In our study, the exposure of males to threats and physical violence was notably higher compared with females, a trend often attributed to prevalent cultural norms that emphasise respect for females in society.27 The study by Hasan et al reported that the majority of entry-level physicians, such as trainees, encountered WPV,28 which was similar to the findings in this study since most of the postgraduate trainees reported experience violence events. One plausible explanation for this correlation could be the hierarchical structure within healthcare, where older physicians typically hold higher ranks, resulting in reduced direct patient interactions and consequently lower violence incidents. Additionally, interns and entry-level physicians, primarily handling preliminary and emergency services, are more prone to facing violence, as patients tend to consult senior physicians once stabilised.

In our study, 84.2% of the physicians were reported to encounter at least one violent event, and verbal/emotional violence such as bullying and threats were the major forms of violence experienced by physicians, which was higher than the report in Pakistan (verbal abuse=58.8% and bullying=26.9%)29 and similar to the 84.6% of non-physical violence reported by Shahjalal et al.12 A study has highlighted a positive association between psychological violence, particularly verbal aggression and adverse outcomes such as burnout, emotional exhaustion, cynicism and diminished professional efficacy among healthcare workers.30 The impact of violent incidents significantly affects the psychological and moral conduct of healthcare professionals. Moreover, recurrent episodes of violence or a major traumatic event can profoundly undermine the trust between patients and physicians, ultimately resulting in compromised health outcomes.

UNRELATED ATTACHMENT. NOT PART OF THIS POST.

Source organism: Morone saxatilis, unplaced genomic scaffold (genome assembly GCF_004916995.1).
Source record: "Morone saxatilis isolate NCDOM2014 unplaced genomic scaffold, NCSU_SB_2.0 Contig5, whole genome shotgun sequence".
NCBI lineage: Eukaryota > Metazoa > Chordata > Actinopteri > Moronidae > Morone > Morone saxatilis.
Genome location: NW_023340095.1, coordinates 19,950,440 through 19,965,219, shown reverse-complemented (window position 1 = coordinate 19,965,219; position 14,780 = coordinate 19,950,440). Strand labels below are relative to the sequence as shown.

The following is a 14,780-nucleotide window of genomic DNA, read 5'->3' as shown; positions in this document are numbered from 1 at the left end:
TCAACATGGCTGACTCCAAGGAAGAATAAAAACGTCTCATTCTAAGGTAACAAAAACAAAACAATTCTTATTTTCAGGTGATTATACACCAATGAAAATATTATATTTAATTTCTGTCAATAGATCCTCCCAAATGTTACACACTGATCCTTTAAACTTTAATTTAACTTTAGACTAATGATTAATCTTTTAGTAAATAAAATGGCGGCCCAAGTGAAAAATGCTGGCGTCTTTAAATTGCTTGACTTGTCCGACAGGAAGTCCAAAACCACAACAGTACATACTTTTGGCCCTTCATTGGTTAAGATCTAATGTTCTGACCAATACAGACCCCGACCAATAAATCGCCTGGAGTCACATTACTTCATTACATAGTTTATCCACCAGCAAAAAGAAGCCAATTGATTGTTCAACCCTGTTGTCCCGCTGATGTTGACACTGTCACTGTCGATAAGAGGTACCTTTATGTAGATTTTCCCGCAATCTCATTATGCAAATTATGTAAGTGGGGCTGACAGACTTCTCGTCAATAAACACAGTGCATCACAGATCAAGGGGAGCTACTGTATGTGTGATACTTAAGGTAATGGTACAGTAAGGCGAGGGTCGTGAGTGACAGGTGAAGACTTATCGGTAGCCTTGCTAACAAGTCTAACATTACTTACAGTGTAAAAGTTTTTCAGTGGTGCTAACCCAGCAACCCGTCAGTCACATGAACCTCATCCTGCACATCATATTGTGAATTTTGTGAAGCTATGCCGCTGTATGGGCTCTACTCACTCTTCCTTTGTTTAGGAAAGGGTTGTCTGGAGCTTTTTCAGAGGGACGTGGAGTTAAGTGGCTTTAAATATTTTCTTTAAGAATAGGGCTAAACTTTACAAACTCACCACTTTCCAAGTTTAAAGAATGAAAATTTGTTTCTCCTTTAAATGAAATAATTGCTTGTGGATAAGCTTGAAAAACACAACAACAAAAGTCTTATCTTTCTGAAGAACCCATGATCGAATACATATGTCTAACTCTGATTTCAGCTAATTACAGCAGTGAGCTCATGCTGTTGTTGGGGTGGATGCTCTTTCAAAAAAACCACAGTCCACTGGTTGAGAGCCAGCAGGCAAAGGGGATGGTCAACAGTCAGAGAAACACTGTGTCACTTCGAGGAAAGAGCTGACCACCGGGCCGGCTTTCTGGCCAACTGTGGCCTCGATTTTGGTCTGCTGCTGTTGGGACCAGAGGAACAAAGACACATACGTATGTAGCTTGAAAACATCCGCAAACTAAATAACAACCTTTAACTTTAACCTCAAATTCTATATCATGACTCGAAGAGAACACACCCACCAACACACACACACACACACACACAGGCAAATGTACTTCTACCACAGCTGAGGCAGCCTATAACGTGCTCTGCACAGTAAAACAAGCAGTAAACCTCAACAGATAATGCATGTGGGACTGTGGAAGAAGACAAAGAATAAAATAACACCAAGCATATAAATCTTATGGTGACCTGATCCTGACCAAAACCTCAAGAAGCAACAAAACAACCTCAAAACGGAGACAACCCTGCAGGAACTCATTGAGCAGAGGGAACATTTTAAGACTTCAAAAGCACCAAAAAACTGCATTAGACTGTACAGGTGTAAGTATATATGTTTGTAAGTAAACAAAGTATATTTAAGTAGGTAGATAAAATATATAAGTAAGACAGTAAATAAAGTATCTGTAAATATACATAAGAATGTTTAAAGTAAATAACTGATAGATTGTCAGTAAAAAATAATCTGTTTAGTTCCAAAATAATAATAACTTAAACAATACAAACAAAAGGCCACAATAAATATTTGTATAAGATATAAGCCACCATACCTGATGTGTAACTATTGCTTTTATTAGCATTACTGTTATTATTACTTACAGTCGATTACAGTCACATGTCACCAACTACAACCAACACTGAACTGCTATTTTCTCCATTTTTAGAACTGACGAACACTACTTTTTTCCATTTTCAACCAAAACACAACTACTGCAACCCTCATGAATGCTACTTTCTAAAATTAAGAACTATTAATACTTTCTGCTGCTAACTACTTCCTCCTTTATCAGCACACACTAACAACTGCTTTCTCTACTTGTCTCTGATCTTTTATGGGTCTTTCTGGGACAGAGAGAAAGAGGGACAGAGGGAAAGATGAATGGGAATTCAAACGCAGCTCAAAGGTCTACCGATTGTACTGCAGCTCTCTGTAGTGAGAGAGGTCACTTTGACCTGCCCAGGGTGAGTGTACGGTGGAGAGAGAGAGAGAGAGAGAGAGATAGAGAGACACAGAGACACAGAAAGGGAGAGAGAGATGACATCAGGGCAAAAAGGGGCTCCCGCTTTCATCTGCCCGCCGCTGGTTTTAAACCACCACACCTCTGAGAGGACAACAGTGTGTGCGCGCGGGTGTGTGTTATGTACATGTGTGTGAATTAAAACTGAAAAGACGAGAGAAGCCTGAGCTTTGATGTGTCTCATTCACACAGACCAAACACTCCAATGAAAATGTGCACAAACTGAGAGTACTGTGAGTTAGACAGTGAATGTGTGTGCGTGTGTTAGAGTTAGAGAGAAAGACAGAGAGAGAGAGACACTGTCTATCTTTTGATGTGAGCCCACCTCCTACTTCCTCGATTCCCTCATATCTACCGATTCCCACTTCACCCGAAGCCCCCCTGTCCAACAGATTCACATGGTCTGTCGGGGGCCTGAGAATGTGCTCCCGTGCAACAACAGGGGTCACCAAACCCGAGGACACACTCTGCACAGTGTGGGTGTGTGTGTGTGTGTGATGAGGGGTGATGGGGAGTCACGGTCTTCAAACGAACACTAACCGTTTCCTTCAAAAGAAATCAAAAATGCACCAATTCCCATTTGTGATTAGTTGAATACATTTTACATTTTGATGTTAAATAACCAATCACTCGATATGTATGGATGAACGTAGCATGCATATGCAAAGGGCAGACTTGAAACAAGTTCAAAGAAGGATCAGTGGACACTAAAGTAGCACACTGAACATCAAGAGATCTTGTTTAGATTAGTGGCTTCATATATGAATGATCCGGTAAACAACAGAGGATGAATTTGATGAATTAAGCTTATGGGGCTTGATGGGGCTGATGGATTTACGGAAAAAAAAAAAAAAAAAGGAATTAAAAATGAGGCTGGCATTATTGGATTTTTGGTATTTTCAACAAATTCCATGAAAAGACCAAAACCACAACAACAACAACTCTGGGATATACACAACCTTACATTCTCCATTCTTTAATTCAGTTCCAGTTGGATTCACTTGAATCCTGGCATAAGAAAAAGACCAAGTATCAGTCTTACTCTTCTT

The surgery and allied departments, notably the emergency department, emerged as the primary areas where physicians were most susceptible to violence. The nature of patient distress and heightened emotions among healthcare workers in these departments often leads to increased agitation, consequently escalating situations to violence.25 28 Our study indicated that physicians working in surgery and allied departments faced a threefold higher risk of experiencing WPV. This finding partially aligns with another study, wherein 51% of general surgery attendees reported encountering WPV, and attendees in general surgery were 1.22 times more likely to experience WPV.12 In Bangladesh, most of the violence events are reported in the emergency department,13 and another study reported that over 90% of emergency department healthcare providers experienced WPV, which was mostly verbal abuse, and attackers were usually identified as those who accompanied the patient to the emergency department, commonly referred to as bystanders or attendants, rather than the patients themselves.31 Similarly, the main perpetrators of violence reported in this study were usually relatives of the patients/clients rather than the patients/clients themselves. However, a concerning aspect was the proportion of violence instigated by coworkers and supervisors, accounting for 18.8%. This might be attributed to insufficient staffing levels, work-related stress and poor job satisfaction, all of which could contribute to the emergence of aggressive behaviours directed at coworkers and colleagues.